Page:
Thought I’d post a wee ‘whit’s dain’ whilst a wait for the butternut squash and sweet potatoes to roast…………
As I lunge head on into a unique, and entirely rare 9 days off, I thought I’d remind myself, and inform yourselves of what’s been happening!! 9 days off in reality isn’t exactly that. I have no gigs, or no studio work to do. That, these days, justifies time off I guess.
First off, I immensely enjoyed doing a wee gig with the Rura boys on the beautiful island of Jura. It was Jura Tastival 2017, the Jura whisky festival. Which didn’t turn out to be as messy as it could have. The tunes were banging (so was Marty the sound guy), the whisky cocktails were refreshing, and the meat feast dinner was incredible. Thanks again to the Rura lads, my heroes, for having me along whilst Steven was preparing for the wedding of a lifetime! Congratulations to Steven and Mikaela. I hope their day is lovely and memorable. You can check the guys out over on their website and also purchase their insanely produced album, Despite the Dark, here ……..http://www.rura.co.uk/shop/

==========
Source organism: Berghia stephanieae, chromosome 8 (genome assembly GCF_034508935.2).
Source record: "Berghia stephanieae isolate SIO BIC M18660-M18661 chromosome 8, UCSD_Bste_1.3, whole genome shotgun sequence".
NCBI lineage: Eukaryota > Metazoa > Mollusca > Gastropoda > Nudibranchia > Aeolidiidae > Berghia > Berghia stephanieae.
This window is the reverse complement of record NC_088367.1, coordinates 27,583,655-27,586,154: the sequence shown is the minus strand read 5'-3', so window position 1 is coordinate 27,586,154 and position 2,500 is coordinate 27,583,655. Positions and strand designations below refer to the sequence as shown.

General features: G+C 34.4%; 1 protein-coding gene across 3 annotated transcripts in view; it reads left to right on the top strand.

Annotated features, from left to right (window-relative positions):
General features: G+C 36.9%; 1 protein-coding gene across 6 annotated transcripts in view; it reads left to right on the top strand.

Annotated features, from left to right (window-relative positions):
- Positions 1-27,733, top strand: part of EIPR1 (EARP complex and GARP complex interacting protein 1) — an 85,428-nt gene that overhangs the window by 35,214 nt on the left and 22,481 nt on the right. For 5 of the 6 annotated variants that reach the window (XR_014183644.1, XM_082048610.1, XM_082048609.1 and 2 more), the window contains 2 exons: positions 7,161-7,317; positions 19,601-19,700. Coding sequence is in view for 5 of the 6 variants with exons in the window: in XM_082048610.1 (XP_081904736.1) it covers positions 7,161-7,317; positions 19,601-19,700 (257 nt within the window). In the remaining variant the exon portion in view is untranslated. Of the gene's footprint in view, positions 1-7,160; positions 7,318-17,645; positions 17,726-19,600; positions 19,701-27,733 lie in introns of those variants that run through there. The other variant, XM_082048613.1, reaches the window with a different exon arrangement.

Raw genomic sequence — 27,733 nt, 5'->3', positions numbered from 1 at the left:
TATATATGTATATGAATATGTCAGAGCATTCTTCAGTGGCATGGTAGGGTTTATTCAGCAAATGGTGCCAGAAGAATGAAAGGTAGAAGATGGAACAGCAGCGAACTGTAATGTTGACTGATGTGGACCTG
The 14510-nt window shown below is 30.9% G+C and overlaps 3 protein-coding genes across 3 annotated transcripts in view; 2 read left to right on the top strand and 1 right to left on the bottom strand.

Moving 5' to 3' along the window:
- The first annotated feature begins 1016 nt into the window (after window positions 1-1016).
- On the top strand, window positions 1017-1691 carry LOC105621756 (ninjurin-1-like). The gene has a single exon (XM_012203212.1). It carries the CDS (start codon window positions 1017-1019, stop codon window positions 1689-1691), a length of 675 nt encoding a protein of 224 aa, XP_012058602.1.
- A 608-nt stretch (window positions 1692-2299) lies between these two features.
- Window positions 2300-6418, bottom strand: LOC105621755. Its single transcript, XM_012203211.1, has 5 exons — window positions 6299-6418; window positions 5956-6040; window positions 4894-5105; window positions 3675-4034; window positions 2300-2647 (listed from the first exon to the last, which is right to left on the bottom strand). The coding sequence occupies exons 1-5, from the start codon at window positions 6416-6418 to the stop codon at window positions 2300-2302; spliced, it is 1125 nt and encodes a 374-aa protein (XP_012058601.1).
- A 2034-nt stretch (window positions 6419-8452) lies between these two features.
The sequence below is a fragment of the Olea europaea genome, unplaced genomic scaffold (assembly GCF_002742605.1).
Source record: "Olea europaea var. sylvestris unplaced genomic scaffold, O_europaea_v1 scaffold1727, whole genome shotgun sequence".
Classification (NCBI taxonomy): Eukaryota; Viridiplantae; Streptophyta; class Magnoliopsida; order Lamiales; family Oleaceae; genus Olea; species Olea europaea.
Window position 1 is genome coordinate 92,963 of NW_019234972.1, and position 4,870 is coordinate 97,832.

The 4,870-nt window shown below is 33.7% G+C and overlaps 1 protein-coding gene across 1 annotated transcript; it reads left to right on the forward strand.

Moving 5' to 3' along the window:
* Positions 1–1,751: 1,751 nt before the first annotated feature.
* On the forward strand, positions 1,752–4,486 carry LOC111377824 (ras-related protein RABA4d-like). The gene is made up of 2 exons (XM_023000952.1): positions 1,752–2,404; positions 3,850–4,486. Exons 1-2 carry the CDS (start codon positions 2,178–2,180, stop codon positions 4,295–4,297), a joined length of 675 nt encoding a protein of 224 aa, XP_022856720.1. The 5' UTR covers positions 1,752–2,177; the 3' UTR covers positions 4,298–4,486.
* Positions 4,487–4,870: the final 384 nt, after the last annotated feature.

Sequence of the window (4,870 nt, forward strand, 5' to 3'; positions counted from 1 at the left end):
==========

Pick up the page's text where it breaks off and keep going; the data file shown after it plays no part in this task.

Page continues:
So, my 9 days off 😂😂😂😂😂, also includes writing at least 12 tune commisions. This is part of the Old Blind Dogs Pledge Campaign. The Pledge Campaign is how we helped fund the making of our recent album, Room With A View. Which is out to buy now. You can get this from our website…..https://www.oldblinddogs.co.uk/listen
I don’t know how much of these 9 days will actually involve some of the other stuff that life affords…..like leaving the house?!? Oh aye, I have a tattoo appointment during my holidays. I’ll be getting more of my sleeve done. Nothing like a bit of excruciating pain to cheer you up!!! Grrrrrreat!! I’ll post the bloody progress when I’m done.
I will manage to get out I hope. I’m eyeing up a few Munros and a couple of good days of cycling. Hopefully this will realign the turmoil, and insanity that’s been swirling in my brain. I highly recommend getting out into the hills. Especially as we have one of the most glorious countries beneath our feet. It does wonders for the head, and helps realign your thoughts. Much needed for many musicians. It’s a turbulent world we live in…….and also glorious. It has its moments.
Well, I’ve spilled my thoughts. Enjoy the good weather. Get out, and feel good! Preserve your sanity!!! 🙃 Peace